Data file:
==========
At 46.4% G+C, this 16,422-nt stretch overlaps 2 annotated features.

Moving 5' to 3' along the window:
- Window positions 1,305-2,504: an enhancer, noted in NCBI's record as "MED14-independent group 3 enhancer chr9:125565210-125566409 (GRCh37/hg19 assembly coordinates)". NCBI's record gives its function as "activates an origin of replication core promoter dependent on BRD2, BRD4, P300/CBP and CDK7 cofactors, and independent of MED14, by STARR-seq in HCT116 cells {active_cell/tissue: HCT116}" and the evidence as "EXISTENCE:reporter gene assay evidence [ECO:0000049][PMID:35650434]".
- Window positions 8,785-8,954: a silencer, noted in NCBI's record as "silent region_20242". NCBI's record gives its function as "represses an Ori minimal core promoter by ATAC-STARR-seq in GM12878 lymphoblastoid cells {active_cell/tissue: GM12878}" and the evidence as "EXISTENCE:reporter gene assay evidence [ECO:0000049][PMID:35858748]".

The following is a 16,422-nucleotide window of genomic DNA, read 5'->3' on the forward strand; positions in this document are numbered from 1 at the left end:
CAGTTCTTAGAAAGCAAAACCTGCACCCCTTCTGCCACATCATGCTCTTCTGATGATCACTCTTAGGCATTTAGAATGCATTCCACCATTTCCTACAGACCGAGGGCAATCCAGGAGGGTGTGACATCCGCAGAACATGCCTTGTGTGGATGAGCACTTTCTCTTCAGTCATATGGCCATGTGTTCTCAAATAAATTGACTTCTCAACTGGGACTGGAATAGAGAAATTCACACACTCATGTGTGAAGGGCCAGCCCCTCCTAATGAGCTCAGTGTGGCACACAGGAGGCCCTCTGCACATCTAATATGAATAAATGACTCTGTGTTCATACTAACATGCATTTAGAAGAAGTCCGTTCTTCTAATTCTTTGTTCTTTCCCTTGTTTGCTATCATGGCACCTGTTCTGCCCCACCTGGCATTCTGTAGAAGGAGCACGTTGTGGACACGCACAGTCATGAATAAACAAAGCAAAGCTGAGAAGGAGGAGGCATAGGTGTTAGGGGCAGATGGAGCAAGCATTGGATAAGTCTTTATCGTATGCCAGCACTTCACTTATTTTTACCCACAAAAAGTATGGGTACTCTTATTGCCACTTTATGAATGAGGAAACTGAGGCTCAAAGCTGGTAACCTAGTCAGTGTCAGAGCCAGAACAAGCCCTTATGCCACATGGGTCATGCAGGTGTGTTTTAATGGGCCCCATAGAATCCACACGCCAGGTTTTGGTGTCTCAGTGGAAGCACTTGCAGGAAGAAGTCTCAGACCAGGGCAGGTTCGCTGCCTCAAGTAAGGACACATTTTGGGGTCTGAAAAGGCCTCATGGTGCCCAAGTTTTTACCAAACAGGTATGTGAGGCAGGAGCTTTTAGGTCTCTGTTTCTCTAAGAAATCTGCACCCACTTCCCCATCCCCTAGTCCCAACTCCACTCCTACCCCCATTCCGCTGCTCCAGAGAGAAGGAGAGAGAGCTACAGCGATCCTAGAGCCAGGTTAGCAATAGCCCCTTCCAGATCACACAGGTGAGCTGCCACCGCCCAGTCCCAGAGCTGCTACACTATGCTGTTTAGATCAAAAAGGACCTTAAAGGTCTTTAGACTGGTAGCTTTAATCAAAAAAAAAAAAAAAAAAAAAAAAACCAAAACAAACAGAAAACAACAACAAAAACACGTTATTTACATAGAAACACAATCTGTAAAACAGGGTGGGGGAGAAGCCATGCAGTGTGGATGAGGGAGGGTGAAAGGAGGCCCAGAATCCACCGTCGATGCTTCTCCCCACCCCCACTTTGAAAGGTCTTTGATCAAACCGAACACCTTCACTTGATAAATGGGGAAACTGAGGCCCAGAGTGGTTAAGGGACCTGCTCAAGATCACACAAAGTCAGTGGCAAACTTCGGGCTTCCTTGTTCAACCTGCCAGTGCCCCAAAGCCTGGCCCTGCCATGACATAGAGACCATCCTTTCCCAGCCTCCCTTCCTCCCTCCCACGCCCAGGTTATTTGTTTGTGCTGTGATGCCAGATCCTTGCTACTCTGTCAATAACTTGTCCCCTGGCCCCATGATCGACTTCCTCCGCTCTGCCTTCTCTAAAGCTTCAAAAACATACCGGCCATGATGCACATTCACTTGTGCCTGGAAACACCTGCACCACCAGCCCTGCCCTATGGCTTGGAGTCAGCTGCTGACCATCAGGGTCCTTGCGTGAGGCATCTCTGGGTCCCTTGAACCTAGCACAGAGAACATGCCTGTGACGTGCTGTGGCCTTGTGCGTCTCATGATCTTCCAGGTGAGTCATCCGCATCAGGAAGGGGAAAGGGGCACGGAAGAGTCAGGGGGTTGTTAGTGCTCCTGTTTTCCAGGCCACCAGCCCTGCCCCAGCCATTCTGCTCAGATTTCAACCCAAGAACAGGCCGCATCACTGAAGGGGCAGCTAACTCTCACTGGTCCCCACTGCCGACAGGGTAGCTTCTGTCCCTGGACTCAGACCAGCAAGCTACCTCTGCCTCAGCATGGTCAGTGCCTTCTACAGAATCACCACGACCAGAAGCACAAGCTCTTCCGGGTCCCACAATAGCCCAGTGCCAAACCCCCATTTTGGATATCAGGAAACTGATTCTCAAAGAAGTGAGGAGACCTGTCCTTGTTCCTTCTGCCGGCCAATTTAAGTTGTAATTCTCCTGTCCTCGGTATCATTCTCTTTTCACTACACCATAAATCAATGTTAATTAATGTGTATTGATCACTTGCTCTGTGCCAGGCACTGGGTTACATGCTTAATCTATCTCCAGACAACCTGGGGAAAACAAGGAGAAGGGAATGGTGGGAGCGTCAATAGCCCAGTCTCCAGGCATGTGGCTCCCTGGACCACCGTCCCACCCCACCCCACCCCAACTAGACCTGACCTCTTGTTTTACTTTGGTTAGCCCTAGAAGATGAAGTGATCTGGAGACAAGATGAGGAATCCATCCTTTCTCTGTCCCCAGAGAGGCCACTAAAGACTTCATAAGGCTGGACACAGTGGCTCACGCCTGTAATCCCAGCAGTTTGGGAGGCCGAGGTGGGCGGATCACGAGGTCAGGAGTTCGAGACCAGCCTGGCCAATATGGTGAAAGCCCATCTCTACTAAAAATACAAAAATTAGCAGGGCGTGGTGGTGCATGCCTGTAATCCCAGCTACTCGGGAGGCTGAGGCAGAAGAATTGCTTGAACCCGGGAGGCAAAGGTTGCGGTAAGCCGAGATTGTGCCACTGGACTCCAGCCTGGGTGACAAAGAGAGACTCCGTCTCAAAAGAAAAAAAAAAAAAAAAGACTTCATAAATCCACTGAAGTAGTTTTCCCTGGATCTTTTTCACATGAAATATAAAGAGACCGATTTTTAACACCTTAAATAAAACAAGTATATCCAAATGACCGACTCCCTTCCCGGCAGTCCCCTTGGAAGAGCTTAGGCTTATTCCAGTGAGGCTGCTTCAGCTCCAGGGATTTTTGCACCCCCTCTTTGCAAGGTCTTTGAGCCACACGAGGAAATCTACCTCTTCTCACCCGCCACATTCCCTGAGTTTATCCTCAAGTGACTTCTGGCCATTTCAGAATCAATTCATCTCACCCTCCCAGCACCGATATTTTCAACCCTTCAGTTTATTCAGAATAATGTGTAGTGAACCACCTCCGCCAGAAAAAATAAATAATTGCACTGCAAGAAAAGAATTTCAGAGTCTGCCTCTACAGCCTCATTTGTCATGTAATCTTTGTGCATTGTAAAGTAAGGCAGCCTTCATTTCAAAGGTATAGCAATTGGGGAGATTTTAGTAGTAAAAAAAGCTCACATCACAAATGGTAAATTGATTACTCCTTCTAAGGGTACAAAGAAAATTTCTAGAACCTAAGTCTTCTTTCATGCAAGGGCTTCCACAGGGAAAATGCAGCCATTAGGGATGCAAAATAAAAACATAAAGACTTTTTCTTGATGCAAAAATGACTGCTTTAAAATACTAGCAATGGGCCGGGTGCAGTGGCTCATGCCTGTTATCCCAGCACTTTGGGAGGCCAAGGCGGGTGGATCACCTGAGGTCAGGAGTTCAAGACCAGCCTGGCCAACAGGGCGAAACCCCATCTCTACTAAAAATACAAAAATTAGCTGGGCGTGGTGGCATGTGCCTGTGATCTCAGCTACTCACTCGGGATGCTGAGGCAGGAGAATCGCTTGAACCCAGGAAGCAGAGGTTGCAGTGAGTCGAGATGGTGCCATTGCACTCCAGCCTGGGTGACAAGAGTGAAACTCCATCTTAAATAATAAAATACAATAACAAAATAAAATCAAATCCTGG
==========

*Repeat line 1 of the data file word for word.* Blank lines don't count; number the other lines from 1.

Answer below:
At 46.4% G+C, this 16,422-nt stretch overlaps 2 annotated features.